- Gmsh: Geometric modeling
- Scilab: Mathematical programming
- ParaView: 3D visualization
- ImageJ: Image processing and analysis
- Elmer: Complex physical models
CAELinux is available as a live ISO image for free. You can also order a physical copy at an affordable price.
This Fedora spin represents the middle ground between a highly specialized and an ordinary Linux distribution. As such, it’s great for researchers and students of all scientific backgrounds, although it slightly leans in favor of numerical-based research.
The default desktop environment is KDE, and Fedora Scientific is available for both 32-bit and 64-bit architectures. It was developed by Amit Saha with the support of Fedora Science and Technology SIG. The detailed online documentation will introduce you to Fedora Scientific and guide you through its software selection.
Some noteworthy software include:
- Maxima: A complete algebra suite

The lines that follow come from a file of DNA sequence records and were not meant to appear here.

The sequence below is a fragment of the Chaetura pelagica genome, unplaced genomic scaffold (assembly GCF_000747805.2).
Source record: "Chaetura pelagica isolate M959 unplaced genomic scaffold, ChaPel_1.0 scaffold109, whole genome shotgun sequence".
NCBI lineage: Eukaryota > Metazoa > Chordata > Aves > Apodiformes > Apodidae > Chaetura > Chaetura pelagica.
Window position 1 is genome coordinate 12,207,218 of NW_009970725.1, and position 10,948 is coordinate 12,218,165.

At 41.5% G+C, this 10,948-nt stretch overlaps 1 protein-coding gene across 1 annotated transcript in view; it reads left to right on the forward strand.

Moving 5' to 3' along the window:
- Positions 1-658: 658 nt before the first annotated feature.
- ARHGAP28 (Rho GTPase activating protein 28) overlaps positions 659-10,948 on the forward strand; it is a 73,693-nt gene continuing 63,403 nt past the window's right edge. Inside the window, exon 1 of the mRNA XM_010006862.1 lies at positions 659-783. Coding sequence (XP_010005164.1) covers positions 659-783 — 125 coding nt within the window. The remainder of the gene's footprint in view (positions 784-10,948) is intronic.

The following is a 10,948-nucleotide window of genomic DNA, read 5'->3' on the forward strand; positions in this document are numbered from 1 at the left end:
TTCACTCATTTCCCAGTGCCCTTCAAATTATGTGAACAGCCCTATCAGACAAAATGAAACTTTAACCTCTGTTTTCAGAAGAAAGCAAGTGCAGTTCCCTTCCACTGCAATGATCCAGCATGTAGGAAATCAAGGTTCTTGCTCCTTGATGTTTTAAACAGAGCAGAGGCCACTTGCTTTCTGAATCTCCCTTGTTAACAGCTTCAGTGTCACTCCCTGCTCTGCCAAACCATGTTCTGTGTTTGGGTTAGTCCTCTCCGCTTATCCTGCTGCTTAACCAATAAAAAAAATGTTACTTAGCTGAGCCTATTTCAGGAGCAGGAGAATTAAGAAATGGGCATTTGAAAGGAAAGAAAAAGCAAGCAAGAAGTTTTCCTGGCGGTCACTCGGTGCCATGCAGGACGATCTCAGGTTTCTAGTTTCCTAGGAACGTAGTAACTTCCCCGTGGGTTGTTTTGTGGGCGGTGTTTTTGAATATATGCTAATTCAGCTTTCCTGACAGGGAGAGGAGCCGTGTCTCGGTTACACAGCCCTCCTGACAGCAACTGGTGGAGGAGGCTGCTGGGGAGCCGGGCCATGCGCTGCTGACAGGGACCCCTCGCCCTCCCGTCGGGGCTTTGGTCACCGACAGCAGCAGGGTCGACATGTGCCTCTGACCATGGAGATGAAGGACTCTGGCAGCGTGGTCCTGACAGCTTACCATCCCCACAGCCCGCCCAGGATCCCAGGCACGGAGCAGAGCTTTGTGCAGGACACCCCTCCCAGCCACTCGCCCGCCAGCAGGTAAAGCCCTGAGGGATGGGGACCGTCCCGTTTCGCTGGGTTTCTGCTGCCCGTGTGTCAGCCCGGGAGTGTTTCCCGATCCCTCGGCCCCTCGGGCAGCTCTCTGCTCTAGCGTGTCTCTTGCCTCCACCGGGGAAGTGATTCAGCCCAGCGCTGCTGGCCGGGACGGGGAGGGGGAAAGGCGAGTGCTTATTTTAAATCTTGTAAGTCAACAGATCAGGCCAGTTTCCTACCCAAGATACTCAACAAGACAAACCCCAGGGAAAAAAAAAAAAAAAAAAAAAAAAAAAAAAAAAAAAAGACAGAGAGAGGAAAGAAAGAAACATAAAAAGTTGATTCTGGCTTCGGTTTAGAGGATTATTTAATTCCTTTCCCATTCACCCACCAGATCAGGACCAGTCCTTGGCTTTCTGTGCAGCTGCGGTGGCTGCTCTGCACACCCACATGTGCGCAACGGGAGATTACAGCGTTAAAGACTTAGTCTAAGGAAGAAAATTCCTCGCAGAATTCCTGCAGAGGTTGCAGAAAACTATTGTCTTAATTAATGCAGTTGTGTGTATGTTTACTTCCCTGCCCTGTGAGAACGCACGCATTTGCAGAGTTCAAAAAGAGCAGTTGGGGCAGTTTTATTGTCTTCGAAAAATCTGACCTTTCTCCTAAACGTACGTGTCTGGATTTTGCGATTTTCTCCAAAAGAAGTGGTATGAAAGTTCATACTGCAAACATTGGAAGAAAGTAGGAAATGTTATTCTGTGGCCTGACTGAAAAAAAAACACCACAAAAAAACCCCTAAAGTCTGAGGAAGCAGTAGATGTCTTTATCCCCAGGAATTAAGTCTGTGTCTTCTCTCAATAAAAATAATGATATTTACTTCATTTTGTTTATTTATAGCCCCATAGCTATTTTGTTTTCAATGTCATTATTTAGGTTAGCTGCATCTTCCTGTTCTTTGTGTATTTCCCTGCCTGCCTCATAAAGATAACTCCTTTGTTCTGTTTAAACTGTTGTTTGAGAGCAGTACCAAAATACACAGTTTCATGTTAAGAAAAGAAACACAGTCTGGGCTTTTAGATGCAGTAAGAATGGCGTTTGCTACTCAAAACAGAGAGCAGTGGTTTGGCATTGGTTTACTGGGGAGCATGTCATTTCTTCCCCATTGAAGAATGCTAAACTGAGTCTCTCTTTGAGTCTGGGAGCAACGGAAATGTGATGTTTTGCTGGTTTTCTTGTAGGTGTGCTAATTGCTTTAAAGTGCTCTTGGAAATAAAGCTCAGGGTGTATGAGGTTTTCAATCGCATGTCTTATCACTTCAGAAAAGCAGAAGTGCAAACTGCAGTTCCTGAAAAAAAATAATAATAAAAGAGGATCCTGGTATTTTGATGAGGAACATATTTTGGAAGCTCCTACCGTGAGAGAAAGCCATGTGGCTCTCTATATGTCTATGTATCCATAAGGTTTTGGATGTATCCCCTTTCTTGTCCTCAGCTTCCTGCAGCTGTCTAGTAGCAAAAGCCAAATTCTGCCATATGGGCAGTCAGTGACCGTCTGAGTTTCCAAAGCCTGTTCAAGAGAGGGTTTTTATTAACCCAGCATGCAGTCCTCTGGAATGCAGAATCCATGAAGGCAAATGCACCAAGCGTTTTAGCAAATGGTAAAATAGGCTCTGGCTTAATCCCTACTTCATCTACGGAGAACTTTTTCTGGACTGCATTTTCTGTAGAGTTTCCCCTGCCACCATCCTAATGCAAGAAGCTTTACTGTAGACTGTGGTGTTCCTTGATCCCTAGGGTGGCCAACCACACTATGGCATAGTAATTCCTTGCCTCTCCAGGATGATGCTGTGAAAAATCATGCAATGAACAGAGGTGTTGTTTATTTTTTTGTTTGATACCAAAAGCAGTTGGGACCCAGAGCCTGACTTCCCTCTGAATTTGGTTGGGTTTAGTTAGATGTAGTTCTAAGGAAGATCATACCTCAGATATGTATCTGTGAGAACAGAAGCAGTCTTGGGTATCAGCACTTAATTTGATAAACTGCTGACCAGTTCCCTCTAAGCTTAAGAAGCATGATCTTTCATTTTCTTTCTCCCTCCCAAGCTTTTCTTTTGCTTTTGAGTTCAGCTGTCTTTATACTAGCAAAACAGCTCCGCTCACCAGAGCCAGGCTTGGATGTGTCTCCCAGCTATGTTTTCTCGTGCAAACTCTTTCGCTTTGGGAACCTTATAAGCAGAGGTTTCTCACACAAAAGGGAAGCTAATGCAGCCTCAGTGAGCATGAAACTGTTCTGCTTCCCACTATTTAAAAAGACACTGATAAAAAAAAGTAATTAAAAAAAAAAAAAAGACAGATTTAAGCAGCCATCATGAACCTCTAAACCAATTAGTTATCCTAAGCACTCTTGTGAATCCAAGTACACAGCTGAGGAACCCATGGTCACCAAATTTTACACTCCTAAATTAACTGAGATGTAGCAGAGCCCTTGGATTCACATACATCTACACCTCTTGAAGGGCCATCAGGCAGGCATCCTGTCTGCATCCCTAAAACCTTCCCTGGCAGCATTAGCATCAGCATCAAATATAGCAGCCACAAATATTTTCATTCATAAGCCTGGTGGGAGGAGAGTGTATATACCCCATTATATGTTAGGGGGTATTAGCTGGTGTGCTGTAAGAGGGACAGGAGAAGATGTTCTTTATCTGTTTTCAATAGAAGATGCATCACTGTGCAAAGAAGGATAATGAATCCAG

- LaTeX: Creating documents and presentations
- Mayavi: 3D data visualization and the version control
- Trifecta: git, Mercurial, and Subversion
You can download Fedora Scientific Live DVD either via direct download or as a torrent.
Download: Fedora Scientific
Lin4Neuro (L4N) is the open-source answer to sophisticated biotechnological computation. This Ubuntu-based distro gives you access to a diverse suite of neuroimaging analysis software. Kiyotaka Nemoto created this distro; he is a member of the Faculty of Medicine in Tsukuba, Japan.
The most significant advantage of Lin4Neuro is that you can avail yourself of a fully open-source toolchain. 3D Slicer helps with image analysis algorithms for functional magnetic resonance, tensor imaging, visually-guided therapy, etc.